Over my life, my repressed aspects have manifested in things such as:

  • resisting a strong pull towards a career as a teacher in favour of entering the corporate world. Why? Because the mid-1970s were all about newly liberated women pursuing careers in the business world, beyond the traditional woman’s roles as a teacher, nurse or secretary. Conform to societal expectations, I must! (Now, having left the corporate world, I’m passionately pursuing my dream as an educator, speaker and coach.)
  • denying for years the many symptoms of an unhealthy marriage. Why? Because I couldn’t let family and friends—and myself—know I was a failure. (I now know and love and talk about the me that tries and fails, repeatedly.)
  • holding down, by the shackles of shame and blame, a long-held secret around infidelity and paternity. Why? Because others would judge me by my unforgivable mistake and reject me. (I forgive and accept my mistake-making self, and am now okay with not everybody liking me or aspects of me.)
  • unquestioningly conforming to the tenets of the religion I was born into. Why? Because to deviate from them would cause pain to those closest to me. (I am closest to me and I now enjoy a spirituality that does not cause me pain.)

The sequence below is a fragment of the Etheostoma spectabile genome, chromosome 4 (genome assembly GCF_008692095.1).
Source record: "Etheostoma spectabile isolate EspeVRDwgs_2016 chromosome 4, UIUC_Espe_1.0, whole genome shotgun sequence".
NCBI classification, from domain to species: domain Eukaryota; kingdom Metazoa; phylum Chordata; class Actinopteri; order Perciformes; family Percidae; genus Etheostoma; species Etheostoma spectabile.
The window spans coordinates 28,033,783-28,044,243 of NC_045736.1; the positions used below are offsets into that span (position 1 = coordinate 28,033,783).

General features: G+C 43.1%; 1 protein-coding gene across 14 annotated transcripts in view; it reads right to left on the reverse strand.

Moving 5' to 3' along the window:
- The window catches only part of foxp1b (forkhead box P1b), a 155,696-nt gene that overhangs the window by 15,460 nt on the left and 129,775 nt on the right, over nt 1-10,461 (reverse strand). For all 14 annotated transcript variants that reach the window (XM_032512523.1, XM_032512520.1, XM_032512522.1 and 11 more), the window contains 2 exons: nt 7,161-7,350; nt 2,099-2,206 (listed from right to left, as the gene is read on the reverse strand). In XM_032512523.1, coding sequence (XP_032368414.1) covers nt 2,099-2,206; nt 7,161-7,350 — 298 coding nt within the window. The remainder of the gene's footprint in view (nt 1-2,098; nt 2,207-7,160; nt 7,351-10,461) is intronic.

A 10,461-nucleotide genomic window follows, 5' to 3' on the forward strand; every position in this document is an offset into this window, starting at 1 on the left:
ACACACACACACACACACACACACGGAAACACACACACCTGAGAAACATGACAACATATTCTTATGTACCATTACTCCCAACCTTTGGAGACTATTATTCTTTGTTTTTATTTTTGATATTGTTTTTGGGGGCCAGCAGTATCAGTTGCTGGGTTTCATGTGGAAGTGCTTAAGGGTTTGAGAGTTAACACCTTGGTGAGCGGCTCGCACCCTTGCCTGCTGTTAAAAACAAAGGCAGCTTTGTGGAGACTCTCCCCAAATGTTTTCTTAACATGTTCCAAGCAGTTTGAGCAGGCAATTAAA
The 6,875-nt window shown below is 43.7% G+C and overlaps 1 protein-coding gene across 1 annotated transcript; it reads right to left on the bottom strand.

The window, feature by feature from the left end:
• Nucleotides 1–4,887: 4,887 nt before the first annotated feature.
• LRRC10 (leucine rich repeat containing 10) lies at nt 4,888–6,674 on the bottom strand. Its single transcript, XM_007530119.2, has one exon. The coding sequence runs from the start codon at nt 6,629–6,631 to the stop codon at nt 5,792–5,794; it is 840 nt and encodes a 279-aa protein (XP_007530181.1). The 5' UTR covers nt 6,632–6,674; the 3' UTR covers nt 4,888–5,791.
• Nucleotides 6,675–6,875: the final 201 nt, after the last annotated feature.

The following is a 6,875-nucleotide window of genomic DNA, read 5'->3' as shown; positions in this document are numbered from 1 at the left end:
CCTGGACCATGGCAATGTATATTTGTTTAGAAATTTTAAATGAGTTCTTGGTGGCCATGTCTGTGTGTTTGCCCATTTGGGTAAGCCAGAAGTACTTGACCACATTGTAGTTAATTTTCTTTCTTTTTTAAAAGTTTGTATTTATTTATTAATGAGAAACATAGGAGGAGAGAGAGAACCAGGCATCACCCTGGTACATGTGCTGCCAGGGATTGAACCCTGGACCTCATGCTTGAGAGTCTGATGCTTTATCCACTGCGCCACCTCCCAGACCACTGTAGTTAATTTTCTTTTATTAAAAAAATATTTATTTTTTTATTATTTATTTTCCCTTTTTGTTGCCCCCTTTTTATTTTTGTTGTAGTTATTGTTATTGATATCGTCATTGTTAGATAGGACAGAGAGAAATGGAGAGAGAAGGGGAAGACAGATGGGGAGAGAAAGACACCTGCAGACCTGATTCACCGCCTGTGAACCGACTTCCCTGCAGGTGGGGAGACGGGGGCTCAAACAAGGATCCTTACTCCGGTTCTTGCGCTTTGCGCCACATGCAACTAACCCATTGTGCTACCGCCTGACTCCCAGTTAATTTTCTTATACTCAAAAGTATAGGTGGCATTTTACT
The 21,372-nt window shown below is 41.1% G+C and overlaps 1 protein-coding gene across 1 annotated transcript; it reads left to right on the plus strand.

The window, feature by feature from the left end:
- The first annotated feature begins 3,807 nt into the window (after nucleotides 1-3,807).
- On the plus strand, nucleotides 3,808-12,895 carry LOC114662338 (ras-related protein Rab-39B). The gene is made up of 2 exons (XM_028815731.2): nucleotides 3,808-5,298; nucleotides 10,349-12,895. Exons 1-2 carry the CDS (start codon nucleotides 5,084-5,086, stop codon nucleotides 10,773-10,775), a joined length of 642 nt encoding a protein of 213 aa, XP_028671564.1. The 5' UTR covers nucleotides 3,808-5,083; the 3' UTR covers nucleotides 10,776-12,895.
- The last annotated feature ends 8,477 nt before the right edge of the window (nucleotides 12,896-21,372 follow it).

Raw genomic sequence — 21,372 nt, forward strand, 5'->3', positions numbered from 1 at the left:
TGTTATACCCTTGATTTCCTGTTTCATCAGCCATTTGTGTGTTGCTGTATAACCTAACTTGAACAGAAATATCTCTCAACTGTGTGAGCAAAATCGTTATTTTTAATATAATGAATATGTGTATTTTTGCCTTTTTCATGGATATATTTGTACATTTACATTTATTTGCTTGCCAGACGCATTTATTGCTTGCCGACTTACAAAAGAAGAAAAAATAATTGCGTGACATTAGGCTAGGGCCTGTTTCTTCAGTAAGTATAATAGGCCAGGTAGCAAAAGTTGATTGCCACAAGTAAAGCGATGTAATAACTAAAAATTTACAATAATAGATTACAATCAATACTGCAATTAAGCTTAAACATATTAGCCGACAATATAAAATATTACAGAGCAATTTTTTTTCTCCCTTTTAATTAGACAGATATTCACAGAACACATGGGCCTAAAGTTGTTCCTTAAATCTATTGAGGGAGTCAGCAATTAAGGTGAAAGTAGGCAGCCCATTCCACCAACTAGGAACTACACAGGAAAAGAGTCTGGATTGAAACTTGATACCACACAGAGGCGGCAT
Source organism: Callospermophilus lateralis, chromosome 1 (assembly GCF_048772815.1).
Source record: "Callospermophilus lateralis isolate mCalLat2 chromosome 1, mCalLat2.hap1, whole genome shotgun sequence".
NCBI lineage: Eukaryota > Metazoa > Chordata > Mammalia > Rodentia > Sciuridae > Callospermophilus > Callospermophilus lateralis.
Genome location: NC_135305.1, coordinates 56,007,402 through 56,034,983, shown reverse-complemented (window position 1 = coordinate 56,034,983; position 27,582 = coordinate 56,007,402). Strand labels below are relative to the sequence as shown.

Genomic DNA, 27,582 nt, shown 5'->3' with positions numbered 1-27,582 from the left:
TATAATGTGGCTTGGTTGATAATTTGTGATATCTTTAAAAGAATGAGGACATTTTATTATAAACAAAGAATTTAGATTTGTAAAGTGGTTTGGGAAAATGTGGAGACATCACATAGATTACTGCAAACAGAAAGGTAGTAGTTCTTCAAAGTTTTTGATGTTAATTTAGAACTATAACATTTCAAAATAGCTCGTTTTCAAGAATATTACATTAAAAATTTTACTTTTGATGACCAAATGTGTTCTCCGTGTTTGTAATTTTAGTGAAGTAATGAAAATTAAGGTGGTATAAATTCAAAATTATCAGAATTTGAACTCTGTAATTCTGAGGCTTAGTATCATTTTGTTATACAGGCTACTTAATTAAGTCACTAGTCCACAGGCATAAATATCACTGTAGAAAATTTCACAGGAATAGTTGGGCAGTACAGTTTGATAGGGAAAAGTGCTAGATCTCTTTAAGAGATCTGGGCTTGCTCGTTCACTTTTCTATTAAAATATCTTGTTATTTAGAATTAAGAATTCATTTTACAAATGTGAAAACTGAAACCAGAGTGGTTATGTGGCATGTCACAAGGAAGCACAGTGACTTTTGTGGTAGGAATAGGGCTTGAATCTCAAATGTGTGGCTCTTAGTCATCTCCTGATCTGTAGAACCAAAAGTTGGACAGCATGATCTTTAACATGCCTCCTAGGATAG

Earlier on I said I imagined the beach balls shrieking with joy as they exploded skyward. That, my readers, I now know is the feeling of freedom that comes with living with ever-increasing authenticity—with releasing our suppressed, real parts. Whenever I notice myself quivering with the strain of still holding down a “beach ball,” I excitedly say to my inner 10-year-old: let’s see how high this one will go!

What “beachballs” are you expending tremendous energy on keeping pushed down below the surface? Which beachball are you going to release first? What do you need to do first to let it go?

The ability to live authentically is but one benefit of loving the hell out of myself. Want to hear about some others? Read on.

[1] Unfcukwithable: (adj.) when you’re truly at peace and in touch with yourself, and nothing anyone says or does bothers you, and no negativity or drama can touch you. (Urban Dictionary)